Our society has been duped into believing that there are no absolute values, that all morality is relative, that whatever is right for that person is right. Yes, I said duped.
The belief system that there are no absolute values/morals is indefensible. Even the statement that there are no absolute values is an absolute statement, and yet (perplexingly) most people hold to this conviction. The rationale behind this world view is that we should be tolerant of everyone because their morals are no less valid than our morals. This sounds good on the surface, and for many people it is motivated by good intentions, but just scratch the surface slightly, and it completely falls apart. What about the person who is not being tolerant of others? Are their morals valid, or invalid? What about the person who wants to murder or torture others? Is that acceptable? If there really are no absolute morals, wouldn’t it have to be?
So then, what I think the person who says there are no absolute morals really believes is this: the only absolute morals are that you shouldn’t hurt others, and you shouldn’t try to convince others they are wrong, and there is no god or deity that dictates what is right and wrong. That sounds like several absolutes to me. What they are actually saying is they think you should hold to their minimal list of absolute morals, because it is superior to your list of absolute morals. So this logic comes full circle, and is self-contradicting.
I understand that this whole mindset was motivated, at least partially, because many religious people are judgemental of others (or they at least appear that way). Christians are called to discern between good and evil, are called to look at their own lives and by God’s Spirit repent of their sin, and are even called to help other Christians see the error of their ways (when necessary ) because they have entered into a covenant not only with God but with His fellow children. But Christians are not called to point out every sin of non-Christians, each of us has enough work to do to curtail our own sin. Christians are called only to let them know that their sin, just like our sin, can be taken away by the sacrifice of Jesus. Maybe if Christians hadn’t spent so much time pointing out others’ sin, non-Christians wouldn’t be so eager to come up with a life philosophy whose major tenant is to not judge others.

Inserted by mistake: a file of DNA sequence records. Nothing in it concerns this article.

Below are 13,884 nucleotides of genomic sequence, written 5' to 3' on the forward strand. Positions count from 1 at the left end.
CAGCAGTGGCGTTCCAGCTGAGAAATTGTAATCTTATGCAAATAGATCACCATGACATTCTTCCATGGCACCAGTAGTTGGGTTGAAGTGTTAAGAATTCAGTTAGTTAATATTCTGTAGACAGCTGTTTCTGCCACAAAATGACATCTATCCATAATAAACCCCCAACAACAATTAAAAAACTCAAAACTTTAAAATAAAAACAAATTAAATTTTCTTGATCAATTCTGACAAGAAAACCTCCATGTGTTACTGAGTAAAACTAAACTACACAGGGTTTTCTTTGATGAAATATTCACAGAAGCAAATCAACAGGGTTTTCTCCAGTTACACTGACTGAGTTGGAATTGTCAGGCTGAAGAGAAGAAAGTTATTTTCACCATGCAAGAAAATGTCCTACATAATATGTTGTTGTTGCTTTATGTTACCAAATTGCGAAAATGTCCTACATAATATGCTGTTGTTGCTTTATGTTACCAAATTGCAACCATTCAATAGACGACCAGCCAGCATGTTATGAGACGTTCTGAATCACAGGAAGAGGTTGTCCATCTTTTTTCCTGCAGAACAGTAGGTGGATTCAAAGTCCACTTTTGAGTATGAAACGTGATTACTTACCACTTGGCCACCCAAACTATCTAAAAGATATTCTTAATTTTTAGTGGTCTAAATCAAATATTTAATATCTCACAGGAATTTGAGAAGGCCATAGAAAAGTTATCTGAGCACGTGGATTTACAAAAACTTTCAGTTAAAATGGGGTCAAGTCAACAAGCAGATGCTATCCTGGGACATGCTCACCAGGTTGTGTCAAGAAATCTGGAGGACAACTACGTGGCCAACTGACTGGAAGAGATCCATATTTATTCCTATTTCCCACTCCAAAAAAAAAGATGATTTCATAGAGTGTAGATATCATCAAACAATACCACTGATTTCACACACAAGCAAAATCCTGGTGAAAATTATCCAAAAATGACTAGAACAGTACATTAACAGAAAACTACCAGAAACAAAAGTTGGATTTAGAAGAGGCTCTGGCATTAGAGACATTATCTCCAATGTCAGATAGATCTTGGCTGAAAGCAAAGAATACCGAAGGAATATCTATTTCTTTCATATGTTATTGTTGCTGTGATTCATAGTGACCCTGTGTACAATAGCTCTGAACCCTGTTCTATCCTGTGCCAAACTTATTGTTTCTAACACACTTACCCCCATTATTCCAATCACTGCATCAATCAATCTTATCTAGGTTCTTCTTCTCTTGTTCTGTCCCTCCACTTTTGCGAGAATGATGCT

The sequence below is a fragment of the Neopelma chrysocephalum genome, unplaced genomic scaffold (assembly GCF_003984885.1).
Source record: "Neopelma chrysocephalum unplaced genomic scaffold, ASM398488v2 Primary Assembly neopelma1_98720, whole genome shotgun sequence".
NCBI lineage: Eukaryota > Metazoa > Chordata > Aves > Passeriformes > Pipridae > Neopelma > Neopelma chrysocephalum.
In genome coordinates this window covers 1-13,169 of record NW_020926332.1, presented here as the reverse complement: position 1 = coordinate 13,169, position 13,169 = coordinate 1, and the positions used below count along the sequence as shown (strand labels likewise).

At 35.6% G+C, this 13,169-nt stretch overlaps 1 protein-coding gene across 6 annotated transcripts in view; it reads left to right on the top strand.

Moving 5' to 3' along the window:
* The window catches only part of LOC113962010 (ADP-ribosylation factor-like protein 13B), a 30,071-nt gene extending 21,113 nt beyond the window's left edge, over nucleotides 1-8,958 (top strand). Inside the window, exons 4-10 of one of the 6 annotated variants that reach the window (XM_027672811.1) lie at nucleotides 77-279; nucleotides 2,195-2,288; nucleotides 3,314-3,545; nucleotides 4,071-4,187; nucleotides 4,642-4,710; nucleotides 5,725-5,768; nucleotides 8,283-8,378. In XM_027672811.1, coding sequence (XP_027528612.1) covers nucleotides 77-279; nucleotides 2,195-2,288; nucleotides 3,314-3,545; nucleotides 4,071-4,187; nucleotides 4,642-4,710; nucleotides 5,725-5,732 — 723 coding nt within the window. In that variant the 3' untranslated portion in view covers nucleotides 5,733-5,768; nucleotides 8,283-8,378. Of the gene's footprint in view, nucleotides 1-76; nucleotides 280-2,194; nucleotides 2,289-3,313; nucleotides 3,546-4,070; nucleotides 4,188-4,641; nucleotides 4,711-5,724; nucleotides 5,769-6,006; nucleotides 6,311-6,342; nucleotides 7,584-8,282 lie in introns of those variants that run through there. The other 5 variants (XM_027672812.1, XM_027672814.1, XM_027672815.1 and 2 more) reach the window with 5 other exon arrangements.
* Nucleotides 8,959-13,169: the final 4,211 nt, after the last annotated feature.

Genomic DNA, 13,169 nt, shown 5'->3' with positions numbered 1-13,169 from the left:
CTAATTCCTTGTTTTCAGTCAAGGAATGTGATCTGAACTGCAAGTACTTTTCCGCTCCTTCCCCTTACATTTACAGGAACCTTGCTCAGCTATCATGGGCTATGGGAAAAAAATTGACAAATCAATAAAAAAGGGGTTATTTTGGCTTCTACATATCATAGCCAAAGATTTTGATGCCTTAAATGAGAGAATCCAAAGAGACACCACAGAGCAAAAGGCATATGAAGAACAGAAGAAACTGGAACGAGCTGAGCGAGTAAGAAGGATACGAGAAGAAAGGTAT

In Paul’s 1st letter to the Corinthians, he addresses an issue in which some of the members of the church were flaunting their “freedom” and openly disobeying some of God’s commands. Part of what Paul said to the church was “I wrote you in my letter not to associate with sexually immoral people. In no way did I mean the immoral people of this world, or the greedy and swindlers and idolaters, since you would then have to go out of the world. But now I am writing to you not to associate with anyone who calls himself a Christian who is sexually immoral, or greedy, or an idolater, or verbally abusive, or a drunkard, or a swindler. Do not even eat with such a person. For what do I have to do with judging those outside? Are you not to judge those inside? But God will judge those outside.” (I Cor 5:9-13) God’s Word is pretty clear that Christians should leave the judging of non-Christians to God. (He’ll do a much better job of it anyway.) The Christian’s focus should be to communicate to them the saving grace of Jesus.
While we are on this topic, let’s talk about being offended. Decades ago, people could express different opinions and it wasn’t considered offensive. Free speech is a basic tenant of our rights (in the 1st amendment to the constitution), and spirited debate of varying ideas a pillar of our form of government. It used to be that most people were sure enough about their own convictions, that it didn’t bother them when someone expressed a different opinion.
How did we get away from that? Today, when someone expresses an opinion different from ours, even if their opinion implies that we are wrong, why don’t we just consider that person ill-informed and ignore them, or (gasp) consider what they are saying and re-evaluate our own position? Why are we offended instead? Could it be we are so unsure about our own convictions that any dissension threatens our own world view? Or is it that we have so much conviction in our no-absolutes belief, that we view it as absolutely unacceptable to express an absolute opinion? Think about it.